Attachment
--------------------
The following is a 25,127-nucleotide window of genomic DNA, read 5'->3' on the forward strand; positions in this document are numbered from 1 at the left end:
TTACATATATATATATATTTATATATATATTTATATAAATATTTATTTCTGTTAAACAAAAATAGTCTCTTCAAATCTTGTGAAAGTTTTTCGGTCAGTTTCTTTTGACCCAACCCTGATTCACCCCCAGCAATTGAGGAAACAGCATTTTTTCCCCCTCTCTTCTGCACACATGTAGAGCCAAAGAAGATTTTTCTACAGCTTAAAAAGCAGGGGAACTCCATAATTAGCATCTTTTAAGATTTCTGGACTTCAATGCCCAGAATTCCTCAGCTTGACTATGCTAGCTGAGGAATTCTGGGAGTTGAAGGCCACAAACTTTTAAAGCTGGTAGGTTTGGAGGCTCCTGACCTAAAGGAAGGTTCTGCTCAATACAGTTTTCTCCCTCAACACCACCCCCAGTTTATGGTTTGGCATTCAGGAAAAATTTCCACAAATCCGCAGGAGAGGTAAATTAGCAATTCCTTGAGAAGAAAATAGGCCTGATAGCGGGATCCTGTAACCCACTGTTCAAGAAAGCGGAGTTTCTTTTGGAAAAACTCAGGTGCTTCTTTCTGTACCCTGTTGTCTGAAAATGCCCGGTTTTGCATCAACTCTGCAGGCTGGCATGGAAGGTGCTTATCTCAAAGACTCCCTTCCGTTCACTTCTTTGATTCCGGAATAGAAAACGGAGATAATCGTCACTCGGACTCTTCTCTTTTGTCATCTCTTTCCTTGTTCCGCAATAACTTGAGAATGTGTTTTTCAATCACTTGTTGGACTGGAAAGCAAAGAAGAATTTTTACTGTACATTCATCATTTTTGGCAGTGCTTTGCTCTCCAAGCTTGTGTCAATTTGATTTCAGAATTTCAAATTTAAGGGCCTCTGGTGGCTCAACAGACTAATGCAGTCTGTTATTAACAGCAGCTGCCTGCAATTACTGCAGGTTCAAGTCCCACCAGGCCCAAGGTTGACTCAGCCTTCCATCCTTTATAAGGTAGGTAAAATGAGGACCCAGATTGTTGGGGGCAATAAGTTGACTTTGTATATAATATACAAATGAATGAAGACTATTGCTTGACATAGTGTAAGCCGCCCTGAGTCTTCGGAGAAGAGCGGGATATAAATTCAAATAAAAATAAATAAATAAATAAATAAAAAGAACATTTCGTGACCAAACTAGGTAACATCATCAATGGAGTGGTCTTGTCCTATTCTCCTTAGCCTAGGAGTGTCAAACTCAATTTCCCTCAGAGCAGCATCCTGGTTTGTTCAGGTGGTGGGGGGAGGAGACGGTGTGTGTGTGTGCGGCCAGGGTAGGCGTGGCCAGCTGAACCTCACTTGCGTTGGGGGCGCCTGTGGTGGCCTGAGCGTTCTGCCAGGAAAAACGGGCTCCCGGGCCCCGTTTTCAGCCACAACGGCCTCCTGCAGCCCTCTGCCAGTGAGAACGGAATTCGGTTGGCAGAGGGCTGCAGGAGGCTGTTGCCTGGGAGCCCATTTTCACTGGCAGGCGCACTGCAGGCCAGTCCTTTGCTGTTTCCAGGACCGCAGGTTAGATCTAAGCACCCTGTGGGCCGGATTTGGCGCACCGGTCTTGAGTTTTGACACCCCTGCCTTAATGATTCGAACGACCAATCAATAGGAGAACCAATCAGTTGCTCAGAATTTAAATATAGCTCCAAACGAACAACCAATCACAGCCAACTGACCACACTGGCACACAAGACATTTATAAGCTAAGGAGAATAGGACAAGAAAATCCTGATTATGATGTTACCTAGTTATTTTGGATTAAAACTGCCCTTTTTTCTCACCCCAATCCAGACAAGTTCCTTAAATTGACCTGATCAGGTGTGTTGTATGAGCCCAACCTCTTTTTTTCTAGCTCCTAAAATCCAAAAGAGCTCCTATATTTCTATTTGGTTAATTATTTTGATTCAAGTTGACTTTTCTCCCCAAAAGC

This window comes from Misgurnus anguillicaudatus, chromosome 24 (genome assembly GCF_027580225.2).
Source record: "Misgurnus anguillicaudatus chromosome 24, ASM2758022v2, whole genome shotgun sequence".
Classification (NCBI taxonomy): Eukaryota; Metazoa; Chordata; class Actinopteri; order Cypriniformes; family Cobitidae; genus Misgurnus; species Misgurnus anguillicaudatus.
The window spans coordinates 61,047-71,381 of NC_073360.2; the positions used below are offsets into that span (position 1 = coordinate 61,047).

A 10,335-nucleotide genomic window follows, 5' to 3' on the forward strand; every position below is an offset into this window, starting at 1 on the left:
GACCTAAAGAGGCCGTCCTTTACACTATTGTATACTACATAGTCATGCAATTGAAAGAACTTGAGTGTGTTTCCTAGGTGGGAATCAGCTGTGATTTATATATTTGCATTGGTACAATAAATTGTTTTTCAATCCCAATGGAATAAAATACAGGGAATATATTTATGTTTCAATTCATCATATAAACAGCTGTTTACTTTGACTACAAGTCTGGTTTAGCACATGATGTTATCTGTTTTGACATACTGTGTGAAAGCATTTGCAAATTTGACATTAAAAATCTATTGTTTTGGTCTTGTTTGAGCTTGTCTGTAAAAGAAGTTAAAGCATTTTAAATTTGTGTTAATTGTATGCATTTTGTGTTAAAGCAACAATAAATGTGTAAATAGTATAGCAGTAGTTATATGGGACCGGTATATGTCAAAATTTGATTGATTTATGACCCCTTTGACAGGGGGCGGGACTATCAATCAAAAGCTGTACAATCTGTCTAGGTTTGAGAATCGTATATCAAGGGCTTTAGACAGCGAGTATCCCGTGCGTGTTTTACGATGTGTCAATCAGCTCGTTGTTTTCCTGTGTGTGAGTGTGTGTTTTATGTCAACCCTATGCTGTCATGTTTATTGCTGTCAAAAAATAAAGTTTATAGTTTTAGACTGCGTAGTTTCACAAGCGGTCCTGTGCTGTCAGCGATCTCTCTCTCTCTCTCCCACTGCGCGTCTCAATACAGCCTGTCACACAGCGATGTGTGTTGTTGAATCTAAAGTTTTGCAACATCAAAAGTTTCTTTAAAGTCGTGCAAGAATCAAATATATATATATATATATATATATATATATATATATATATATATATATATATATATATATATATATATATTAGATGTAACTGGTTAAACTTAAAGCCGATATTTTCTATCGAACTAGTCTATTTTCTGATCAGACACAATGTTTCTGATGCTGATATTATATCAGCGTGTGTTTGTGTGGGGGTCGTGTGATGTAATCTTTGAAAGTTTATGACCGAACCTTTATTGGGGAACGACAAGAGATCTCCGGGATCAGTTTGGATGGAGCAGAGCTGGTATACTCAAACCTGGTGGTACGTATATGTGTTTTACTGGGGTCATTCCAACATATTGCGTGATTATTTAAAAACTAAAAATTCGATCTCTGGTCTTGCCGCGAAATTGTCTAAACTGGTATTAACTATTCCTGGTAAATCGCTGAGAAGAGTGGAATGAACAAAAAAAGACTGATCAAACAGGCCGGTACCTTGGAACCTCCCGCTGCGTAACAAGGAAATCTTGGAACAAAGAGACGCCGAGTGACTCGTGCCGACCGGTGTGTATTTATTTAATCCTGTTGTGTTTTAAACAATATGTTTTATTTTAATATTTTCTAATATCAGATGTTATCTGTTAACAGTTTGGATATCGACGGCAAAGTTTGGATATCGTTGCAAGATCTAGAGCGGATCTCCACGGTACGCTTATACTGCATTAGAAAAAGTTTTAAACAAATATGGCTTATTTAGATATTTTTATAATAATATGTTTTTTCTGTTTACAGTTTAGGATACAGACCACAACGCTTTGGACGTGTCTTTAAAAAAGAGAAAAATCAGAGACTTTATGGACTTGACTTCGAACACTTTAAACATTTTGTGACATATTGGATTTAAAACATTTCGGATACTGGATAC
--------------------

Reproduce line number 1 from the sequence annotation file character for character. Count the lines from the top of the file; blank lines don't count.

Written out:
The following is a 25,127-nucleotide window of genomic DNA, read 5'->3' on the forward strand; positions in this document are numbered from 1 at the left end: